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Posted: Dec 14, 2012
Nanocrystals not small enough to avoid defects
(Nanowerk News) Nanocrystals as protective coatings for advanced gas turbine and jet engines are receiving a lot of attention for their many advantageous mechanical properties, including their resistance to stress. However, contrary to computer simulations, the tiny size of nanocrystals apparently does not safeguard them from defects.
In a study by researchers with the U.S. Department of Energy (DOE)’s Lawrence Berkeley National Laboratory (Berkeley Lab)and collaborators from multiple institutions, nanocrystals of nickel subjected to high pressure continued to suffer dislocation-mediated plastic deformation even when the crystals were only three nanometers in size. These experimental findings, which were carried out at Berkeley Lab’s Advanced Light Source (ALS), a premier source of X-rays and ultraviolet light for scientific research, show that dislocations can form in the finest of nanocrystals when stress is applied.
Stress-induced deformation of nanocrystalline nickel reflects the dislocation activity observed by researchers at Berkeley Lab’s Advanced Light Source using a radial diamond-anvil-cell X-ray diffraction experimental station.
“We cannot ignore or underestimate the role of dislocations – defects or irregularities – in fine nanocrystals as external stress can change the entire picture,” says Bin Chen, a materials scientist with the ALS Experimental Systems Group who led this research. “Our results demonstrate that dislocation-mediated deformation persists to smaller crystal sizes than anticipated, primarily because computer models have not given enough consideration to the effects of external stress and grain boundaries.”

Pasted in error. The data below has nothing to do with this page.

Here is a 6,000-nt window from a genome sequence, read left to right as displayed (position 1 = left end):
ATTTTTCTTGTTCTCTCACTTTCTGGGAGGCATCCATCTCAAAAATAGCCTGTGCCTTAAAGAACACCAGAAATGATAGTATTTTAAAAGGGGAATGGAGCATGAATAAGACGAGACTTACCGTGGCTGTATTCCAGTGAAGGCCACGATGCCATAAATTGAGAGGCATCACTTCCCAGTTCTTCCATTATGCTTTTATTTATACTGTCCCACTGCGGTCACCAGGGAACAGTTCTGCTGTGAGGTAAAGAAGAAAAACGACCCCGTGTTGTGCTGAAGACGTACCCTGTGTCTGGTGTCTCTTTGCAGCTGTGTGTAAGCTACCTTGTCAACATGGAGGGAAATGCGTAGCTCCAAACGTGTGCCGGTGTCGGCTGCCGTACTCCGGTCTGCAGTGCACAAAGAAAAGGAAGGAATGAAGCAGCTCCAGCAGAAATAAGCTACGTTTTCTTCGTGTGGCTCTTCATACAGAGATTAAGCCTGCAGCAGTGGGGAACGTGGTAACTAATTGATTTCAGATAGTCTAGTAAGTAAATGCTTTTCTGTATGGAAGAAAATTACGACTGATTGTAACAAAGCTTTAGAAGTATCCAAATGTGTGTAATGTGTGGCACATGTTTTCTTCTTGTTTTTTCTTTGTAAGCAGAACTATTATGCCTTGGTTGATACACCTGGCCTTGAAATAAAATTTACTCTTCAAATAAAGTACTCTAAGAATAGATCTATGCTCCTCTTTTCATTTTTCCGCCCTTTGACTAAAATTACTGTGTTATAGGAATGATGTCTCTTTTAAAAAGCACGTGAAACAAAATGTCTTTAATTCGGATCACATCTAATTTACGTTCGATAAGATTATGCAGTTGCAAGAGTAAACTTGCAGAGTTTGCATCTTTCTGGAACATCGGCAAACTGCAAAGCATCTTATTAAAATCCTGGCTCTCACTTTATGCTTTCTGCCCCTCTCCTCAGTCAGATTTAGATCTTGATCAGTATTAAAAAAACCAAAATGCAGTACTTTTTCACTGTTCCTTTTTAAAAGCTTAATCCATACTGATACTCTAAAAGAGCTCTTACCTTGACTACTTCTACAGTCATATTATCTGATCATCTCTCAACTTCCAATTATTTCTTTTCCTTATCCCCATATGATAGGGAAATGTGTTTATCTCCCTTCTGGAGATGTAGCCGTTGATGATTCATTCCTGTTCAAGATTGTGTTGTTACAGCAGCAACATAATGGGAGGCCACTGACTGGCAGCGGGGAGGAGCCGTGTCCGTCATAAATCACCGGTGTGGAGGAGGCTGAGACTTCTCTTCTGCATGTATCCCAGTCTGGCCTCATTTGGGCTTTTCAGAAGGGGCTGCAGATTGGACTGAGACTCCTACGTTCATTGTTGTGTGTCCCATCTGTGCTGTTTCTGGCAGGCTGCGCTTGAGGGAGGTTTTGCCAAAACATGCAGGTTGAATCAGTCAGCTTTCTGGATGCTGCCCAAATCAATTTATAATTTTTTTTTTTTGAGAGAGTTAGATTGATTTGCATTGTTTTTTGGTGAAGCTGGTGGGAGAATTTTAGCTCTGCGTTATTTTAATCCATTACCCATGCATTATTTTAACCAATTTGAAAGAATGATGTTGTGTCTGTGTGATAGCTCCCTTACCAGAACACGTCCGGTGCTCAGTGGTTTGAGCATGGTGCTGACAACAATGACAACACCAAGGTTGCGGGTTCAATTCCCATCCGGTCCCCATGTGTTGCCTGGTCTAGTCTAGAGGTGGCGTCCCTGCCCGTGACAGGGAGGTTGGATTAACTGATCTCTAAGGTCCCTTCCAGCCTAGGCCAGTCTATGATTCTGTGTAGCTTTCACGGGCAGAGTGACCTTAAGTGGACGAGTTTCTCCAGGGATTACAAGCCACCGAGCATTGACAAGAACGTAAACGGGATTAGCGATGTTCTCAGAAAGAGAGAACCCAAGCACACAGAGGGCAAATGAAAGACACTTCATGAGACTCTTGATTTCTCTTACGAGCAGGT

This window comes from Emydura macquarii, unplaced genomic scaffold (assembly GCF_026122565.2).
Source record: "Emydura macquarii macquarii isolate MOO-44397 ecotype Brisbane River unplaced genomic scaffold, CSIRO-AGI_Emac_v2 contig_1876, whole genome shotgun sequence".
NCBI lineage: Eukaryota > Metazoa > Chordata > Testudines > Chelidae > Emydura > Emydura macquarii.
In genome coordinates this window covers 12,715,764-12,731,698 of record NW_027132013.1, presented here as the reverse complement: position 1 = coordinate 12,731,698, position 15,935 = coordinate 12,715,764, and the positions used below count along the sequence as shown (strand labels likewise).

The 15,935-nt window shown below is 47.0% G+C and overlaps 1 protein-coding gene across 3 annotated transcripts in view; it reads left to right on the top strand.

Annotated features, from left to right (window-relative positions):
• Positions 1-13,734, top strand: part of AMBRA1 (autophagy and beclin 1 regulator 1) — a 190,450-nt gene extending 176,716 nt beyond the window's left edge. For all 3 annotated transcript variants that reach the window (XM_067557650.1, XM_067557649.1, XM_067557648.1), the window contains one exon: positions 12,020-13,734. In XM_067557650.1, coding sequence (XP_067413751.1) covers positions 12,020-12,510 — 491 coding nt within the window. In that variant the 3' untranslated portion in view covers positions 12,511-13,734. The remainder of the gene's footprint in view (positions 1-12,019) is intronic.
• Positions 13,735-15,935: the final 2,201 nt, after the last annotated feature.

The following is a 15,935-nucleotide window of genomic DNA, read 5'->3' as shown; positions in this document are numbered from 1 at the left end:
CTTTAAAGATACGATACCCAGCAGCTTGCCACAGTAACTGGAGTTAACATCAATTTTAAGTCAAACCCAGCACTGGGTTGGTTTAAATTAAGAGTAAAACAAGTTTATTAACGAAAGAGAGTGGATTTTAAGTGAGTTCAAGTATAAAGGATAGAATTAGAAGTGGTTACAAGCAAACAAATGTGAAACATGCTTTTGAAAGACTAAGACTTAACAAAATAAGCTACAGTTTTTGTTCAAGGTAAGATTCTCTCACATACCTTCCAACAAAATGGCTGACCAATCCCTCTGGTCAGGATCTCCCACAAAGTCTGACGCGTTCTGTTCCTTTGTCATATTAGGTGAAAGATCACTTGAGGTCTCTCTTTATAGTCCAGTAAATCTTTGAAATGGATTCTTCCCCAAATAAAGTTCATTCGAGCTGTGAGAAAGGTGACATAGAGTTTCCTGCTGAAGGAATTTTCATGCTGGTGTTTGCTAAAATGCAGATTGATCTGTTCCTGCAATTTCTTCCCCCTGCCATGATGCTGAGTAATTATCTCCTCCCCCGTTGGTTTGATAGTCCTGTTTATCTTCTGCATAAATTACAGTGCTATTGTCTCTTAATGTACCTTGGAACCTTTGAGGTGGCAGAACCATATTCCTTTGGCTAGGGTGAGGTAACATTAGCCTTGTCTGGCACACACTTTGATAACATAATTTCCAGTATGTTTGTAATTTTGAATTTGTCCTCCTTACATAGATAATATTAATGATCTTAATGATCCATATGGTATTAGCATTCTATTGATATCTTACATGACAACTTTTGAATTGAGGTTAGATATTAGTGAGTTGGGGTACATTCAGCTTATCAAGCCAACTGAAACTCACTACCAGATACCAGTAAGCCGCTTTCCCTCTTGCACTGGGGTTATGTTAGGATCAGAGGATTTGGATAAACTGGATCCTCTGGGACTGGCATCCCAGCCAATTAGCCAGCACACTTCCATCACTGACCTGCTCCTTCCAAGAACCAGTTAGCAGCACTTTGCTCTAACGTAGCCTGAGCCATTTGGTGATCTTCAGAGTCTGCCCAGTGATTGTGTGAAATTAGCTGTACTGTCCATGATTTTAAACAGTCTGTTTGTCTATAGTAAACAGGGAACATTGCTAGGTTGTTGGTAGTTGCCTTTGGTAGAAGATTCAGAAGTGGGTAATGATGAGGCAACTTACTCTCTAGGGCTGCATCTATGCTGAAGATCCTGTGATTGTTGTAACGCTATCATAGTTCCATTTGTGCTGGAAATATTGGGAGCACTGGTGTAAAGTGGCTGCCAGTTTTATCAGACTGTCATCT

Plastic deformation is a permanent change in the shape or size of a material as the result of an applied stress. The likelihood of plastic deformation increases with the presence of dislocations – defects or irregularities – within the material’s structure. Most materials are made up of small crystals, called “grains,” and what happens at the boundaries between these grains is critical to material properties. Based on computer simulations and electron microscopy analysis, the belief has been that dislocation-mediated plastic deformation becomes inactive below a grain size of at least 10 nanometers, and possibly as large as 30 nanometers.
“The idea was that below a critical length scale, dislocation-mediated deformation activity would give way to grain-boundary sliding, diffusion, and grain rotation,” Chen says. “However, there were many unresolved questions with regards to whether plasticity in ultrafine nanocrystalline grains could still be generated by dislocations and how pressure might affect the deformational regimes.”
To investigate grain size and pressure effects on the plastic deformation of nanometals, Chen and his colleagues used ALS Beamline 12.2.2, a superconducting bend magnet beamline that supports radial diamond-anvil-cell X-ray diffraction experiments. Chen and his co-authors recorded in situ observations under a range of high pressures of texturing (when the crystalline grains have preferred orientations) in stressed polycrystalline nickel samples featuring grain sizes of 500-, 20- and 3-nanometers.
A radial diamond-anvil-cell allows for in situ X-ray diffraction experiments at superbend beamline 12.2.2 of Berkeley Lab’s Advanced Light Source.
“Substantial texturing was observed at pressures above 3.0 gigapascals for nickel with 500-nanometer grain size and at greater than 11.0 gigapascals for nickel with 20-nanometer grain size,” Chen says. “Surprisingly, texturing was also seen in nickel with 3-nanometer grain size when compressed above 18.5 gigapascals. This tells us that under high external pressures, dislocation activity can be extended down to a few-nanometers-length scale.”
Chen and his co-authors started with nanocrystalline nickel because its face-center cubic structure remains stable under a wide pressure range. They are now applying their techniques to the study of other nanocrystalline materials, both metals and non-metals.
Source: By Lynn Yarris, Berkeley Lab
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